The one thing the developers got right in the game is the fighting, and Spider-Man’s movement animations. Once you’ve leveled up your abilities a bit, fighting becomes sheer joy; leaping from one enemy to the next and delivering a flurry of punches feels very Spider-Man, and it looks fantastic.

Spider-Man strikes all the classic poses from the comic books, and it’s a nice touch being able to play him in arguably his two most famous costumes, the classic red and blue suit, or the black and white living costume.

Switching appearances isn’t just a cosmetic touch, it also affects Spider-Man’s repertoire of moves. In the red suit, Spidey moves quickly and favours a barrage of light hits over stronger single attacks. In the black suit, you’re at your best when you go toe-to-toe with your foes; black suit Spider-Man’s hits are both powerful and sweeping, with long tendrils extending from the suit to strike at adversaries and knock them away.

With the dual-sided nature of the game play comes the requisite “light or dark” choices, where our hero has to decide between his normal good nature, or whether he lets the alien costume alter his thoughts. The black suit options are sometimes wildly out of character for Spider-Man, but it still feels good to play the bad guy sometimes. (Besides, if you’ve followed the various types of media where the black suit has been depicted, you know that old Peter Parker can turn into a bit of grouch when he’s wearing the symbiote.)

As great of a feeling you get from swinging around New York and dispatching bad guys, you can’t help but notice that the Big Apple is kind of...bland. New York is a city well known for its eclectic inhabitants and taxi-choked streets, but Web of Shadow’s New York is like a tame, distant cousin to the kind of crazy open world cities we’ve seen in games like Grand Theft Auto and Saint’s Row.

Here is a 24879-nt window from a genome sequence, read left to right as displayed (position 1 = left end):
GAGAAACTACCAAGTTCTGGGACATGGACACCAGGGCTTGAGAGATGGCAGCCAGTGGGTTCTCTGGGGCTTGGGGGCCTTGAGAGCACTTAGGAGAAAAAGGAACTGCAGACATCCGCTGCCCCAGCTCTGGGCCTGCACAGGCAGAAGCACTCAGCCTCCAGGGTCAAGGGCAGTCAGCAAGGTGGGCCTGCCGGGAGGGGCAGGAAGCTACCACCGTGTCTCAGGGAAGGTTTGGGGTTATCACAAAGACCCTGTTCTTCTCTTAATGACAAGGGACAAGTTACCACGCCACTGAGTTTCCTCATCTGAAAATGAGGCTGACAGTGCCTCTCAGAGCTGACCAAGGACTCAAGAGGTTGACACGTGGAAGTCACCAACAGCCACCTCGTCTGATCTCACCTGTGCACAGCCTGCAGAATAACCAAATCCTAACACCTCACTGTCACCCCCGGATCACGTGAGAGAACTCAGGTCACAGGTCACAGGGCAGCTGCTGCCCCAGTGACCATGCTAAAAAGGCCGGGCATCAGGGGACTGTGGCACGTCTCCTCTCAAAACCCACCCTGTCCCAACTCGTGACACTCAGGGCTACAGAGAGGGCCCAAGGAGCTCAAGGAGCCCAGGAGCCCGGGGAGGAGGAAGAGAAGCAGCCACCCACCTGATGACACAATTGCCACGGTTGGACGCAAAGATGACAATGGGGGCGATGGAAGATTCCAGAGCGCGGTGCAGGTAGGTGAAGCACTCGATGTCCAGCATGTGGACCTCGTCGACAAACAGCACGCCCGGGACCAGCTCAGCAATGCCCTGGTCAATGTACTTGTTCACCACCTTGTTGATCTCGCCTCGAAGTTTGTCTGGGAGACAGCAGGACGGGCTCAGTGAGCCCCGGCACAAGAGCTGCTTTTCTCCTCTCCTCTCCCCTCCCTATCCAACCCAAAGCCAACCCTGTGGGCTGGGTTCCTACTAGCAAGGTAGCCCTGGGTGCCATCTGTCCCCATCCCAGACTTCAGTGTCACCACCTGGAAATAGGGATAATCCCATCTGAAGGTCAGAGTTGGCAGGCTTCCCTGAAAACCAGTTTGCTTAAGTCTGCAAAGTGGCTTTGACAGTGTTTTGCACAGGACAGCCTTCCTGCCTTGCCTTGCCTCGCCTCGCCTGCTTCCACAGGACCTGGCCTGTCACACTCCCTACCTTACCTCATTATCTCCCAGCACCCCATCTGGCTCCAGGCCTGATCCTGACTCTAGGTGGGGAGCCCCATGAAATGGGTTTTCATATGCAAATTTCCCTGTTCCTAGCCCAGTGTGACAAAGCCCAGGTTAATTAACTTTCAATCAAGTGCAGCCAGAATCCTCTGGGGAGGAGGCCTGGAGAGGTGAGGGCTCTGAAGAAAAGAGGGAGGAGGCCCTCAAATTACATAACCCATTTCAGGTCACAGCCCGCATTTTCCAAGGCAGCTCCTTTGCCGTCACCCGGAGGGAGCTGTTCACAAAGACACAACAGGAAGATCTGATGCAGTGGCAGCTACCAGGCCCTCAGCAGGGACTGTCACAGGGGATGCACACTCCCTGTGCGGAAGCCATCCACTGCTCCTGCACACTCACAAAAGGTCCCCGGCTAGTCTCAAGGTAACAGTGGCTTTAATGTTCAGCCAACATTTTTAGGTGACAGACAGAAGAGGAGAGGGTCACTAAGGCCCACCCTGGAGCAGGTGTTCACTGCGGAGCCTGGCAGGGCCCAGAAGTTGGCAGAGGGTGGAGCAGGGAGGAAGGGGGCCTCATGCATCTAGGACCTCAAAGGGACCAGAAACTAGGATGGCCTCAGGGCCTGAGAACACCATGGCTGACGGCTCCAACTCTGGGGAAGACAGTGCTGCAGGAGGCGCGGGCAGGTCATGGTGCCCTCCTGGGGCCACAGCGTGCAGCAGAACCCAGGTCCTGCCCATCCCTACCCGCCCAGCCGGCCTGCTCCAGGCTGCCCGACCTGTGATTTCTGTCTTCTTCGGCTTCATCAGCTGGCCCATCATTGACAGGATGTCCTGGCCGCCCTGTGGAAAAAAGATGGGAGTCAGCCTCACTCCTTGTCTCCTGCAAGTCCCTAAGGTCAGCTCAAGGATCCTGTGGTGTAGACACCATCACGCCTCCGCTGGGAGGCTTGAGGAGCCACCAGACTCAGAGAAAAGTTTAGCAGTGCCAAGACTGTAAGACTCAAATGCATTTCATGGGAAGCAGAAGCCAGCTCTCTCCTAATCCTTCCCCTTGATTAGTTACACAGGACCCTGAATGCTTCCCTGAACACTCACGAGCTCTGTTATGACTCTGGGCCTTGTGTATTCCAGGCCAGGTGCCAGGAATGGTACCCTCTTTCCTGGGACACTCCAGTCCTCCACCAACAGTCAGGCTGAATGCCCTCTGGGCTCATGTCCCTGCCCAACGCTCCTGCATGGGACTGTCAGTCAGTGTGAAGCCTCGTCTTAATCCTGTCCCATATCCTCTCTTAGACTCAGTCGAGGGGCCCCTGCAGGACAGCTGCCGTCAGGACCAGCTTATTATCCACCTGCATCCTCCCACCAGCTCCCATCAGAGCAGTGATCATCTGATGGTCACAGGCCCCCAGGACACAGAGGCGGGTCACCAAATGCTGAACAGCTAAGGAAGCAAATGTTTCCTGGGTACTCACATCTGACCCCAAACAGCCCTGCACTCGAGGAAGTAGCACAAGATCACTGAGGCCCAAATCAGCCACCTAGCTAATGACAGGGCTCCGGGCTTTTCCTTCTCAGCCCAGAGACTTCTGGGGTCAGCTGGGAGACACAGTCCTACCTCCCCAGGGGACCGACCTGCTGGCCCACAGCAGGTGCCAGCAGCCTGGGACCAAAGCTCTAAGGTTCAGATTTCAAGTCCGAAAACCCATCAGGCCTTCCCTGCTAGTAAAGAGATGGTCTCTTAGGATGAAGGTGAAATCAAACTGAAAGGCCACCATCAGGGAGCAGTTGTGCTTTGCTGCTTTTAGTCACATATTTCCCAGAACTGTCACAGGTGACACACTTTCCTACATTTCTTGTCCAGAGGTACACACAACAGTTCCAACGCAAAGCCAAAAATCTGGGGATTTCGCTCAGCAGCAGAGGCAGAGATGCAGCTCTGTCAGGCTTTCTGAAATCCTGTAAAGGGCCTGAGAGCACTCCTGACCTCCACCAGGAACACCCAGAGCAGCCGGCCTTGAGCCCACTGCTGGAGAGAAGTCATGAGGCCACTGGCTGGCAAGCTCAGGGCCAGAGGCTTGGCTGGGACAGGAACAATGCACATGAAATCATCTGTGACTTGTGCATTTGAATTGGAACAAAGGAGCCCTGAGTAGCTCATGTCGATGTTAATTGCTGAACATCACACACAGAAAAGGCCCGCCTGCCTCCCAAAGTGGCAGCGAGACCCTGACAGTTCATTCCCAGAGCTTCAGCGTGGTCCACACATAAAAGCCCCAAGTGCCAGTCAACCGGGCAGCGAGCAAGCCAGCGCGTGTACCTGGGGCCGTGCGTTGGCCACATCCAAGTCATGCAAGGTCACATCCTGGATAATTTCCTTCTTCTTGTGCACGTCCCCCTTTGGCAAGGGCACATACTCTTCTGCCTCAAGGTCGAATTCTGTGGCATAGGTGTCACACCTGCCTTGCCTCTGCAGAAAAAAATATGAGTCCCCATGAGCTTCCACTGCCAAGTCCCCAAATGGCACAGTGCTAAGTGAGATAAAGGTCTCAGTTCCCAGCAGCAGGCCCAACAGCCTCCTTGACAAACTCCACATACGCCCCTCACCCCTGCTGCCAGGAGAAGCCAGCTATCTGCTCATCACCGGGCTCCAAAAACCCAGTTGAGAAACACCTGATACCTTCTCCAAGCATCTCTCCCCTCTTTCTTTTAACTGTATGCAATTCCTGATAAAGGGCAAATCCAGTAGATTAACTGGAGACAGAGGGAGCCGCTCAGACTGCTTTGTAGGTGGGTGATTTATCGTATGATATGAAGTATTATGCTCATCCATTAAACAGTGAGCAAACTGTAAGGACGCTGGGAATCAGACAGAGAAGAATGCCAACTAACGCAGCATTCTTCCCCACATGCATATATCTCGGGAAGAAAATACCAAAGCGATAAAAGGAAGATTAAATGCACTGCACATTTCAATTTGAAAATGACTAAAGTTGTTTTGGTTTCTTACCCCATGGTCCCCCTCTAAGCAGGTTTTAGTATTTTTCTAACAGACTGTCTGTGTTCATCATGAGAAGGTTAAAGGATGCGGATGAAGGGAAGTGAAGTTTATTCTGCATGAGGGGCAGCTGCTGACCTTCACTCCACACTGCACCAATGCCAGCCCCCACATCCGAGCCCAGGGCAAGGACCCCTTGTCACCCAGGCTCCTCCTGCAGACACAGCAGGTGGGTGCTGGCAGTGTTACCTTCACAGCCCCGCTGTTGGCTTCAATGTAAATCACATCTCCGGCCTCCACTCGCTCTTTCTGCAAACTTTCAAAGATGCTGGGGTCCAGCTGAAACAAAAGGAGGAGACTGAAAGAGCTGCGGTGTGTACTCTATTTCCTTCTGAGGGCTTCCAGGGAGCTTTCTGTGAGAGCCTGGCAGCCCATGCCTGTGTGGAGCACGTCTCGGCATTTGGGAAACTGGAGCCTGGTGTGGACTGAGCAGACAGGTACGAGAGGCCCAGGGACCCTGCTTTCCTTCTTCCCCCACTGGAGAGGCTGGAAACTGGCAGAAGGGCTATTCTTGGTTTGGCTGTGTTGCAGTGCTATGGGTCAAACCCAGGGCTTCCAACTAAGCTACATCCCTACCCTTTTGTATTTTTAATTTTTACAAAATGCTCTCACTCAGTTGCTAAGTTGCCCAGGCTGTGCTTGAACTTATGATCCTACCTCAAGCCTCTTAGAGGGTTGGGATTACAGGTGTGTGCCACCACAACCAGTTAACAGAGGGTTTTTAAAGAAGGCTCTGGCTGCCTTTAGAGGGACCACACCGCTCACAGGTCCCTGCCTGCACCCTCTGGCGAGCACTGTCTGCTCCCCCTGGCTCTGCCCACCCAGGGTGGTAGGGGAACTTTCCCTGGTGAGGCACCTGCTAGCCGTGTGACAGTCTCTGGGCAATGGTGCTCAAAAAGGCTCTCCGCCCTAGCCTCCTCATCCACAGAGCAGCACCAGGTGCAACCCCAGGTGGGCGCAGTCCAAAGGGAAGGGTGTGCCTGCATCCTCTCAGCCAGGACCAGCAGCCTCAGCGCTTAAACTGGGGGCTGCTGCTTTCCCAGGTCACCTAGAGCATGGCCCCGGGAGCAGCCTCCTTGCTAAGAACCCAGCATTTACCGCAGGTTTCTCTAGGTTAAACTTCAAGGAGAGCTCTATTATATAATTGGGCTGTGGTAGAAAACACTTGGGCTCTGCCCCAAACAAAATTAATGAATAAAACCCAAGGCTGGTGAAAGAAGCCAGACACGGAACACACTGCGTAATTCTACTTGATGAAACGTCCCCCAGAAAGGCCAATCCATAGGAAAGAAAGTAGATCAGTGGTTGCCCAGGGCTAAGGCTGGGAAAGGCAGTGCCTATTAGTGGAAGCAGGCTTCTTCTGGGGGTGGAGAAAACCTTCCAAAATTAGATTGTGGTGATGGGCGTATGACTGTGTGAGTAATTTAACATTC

New York citizens walk around in a kind of stupor, oblivious to Spider-Man’s exploits unless he’s saving their lives or detonating a car on top of their heads. Occasionally, the walk animations for the civilians will become extremely choppy, and look like something that would have been an eye-sore on the Nintendo 64.

Besides being extremely bland, New York is also home to a lot of crippling bugs. Bad guys, cars and citizens will disappear randomly, and if you’re in the middle of pulling off a mid-air combat move on an enemy and they disappear, you’re out of luck. The game will freeze, and you’ll have to restart. The game engine really chugs along at times, seemingly for arbitrary reasons. When you’re just swinging around, the frame rate will drop to almost nothing, and you’ll be watching Spider-Man leap around Matrix-style for a bit.

The path finding for your AI teammates is particularly atrocious, most notably when you’re helping Wolverine track down symbiote. If he gets stuck behind some garbage cans, prepare to wait for him while he attempts to claw his way out of his trap instead of stepping two feet to the left.

Web of Shadows is a perplexing game, to say the least. It does so many things right, but fails miserably on so many other accounts that it can be hard to recommend this game to anyone other than the hard-core Spider-Man fan. If you’re up for a few hours of web-swinging fun, and don’t want to resort to the abysmal Spider-Man 3 game, Web of Shadows just might do the trick.